Campus & Community

In China, India, health care burden shifts to poor

4 min read

Ground-level implementation ‘is simply not there’

There is a health care revolution under way affecting more than a third of humanity.

Unfortunately, that revolution means less government support and more out-of-pocket medical expenses for the poor, especially the rural poor, in India and China.

Those two nations, together home to 2.4 billion of the world’s estimated 6.5 billion people, are facing increasing problems with their health care systems. More expensive private care – or fee-for-service care at public facilities – is rising in place of inadequate publicly funded systems, according to Associate Professor of International Health Policy and Economics Winnie Yip and Ajay Mahal, assistant professor of international

health economics at the Harvard School of Public Health (HSPH). On Oct. 4, Yip and Mahal were the speakers in the first talk of a new seminar series examining health care in the two Asian countries.

“By any metric you select, the burden is increasing,” Mahal said. “They [the governments] are spending money for sure. … The big problem in India, and in China as well, is implementation at the ground level. It’s simply not there.”

The event, “Comparing the Performance of Health Systems for Two Economic Giants: China and India,” sponsored by the Asia Center, drew about 40 people to the Center for Government and International Studies.

Yip introduced the subject with an hour-long overview of the systems in the two nations. She said that the seminar series will continue monthly through the year, with different speakers examining aspects of the health care systems of the two Asian giants in greater depth.

The picture drawn by Yip and Mahal is one of two nations in transition, each with a government-financed health system that is struggling to keep up.

China’s communist system guarantees a low level of health care for all through a publicly funded system of clinics and hospitals. India’s system is different, Yip said, with the government funding health care through subsidies to health care facilities that offer low-cost care to patients.

The two nations are similar in many ways, however. Both are struggling through changing times, with large and growing populations in countries that are experiencing considerable economic growth. That economic growth has been uneven, however, and has led to increasing economic disparities in society.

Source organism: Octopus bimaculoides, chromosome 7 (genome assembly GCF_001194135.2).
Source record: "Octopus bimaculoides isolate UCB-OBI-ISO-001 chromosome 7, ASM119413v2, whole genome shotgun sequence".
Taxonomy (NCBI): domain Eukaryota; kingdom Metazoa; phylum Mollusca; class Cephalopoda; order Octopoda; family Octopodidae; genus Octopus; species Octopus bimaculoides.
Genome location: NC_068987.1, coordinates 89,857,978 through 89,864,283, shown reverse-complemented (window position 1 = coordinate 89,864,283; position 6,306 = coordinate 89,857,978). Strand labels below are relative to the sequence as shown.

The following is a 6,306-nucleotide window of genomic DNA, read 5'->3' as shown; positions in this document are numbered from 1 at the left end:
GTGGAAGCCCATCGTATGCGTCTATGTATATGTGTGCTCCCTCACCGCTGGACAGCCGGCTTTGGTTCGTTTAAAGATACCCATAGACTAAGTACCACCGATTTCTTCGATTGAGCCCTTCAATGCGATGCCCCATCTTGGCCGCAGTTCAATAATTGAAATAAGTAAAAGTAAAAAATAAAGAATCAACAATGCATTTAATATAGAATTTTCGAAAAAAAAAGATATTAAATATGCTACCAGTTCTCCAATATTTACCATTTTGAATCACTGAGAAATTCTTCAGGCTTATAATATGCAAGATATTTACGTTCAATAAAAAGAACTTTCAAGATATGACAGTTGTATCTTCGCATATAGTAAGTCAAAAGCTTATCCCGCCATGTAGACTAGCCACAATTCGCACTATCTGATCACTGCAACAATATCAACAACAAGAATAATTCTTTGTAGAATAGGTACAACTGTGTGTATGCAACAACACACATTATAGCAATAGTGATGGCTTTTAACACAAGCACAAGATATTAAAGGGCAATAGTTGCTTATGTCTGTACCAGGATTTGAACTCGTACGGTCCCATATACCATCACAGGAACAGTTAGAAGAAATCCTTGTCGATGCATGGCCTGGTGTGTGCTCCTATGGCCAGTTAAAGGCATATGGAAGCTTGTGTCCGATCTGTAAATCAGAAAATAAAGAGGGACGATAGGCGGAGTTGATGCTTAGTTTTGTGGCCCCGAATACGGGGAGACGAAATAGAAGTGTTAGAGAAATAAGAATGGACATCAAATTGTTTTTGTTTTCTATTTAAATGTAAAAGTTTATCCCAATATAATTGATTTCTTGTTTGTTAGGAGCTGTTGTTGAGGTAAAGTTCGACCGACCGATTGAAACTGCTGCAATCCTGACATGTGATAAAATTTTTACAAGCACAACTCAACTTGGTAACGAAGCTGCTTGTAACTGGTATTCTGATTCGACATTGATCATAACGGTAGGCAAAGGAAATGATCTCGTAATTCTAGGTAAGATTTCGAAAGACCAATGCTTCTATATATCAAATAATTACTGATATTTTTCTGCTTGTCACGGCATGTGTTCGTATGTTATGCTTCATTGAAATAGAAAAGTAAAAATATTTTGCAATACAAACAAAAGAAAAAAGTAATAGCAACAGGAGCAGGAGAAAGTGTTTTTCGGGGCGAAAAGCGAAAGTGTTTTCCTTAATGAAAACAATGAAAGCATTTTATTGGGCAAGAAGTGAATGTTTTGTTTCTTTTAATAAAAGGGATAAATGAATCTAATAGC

In recent decades, life expectancy has risen, as has the portion of the population that is elderly. This means both health care systems are seeing a shift in the major types of medical conditions they face – from predominantly infectious diseases to chronic illnesses.

Patterns of improving health are linked to increased wealth, Yip said, with the regions in both countries that have experienced the greatest economic growth also experiencing the greatest increases in life expectancy and decreases in the rate of infant mortality.

Both India and China have experienced years of budget constraints, which has limited government health care spending. Spending from all sources, however, has increased rapidly, with much of it coming from out-of-pocket payments from patients.

The increasing financial burden is hitting the poor hard, Yip said, and is pushing some families into poverty. Using a poverty line measure of U.S. $1.08 per day, out-of-pocket health expenditures increased the poverty rate in China to 16.2 percent from 13.7 percent, and in India to 34.8 percent from 31.1 percent.

While the Chinese government has kept costs low for many services, it allows hospitals and providers to raise prices for certain high-tech procedures, like those using modern medical imaging, and to raise prices for drugs. What this has created, Yip said, is an incentive for even small hospitals to invest in the expensive high-tech devices and for doctors to prescribe drugs even for things known to not respond to drug treatment, like the common cold, because they will generate fees from their patients.

“All the growth is happening in the private sector, especially in out-of-pocket spending,” Yip said.

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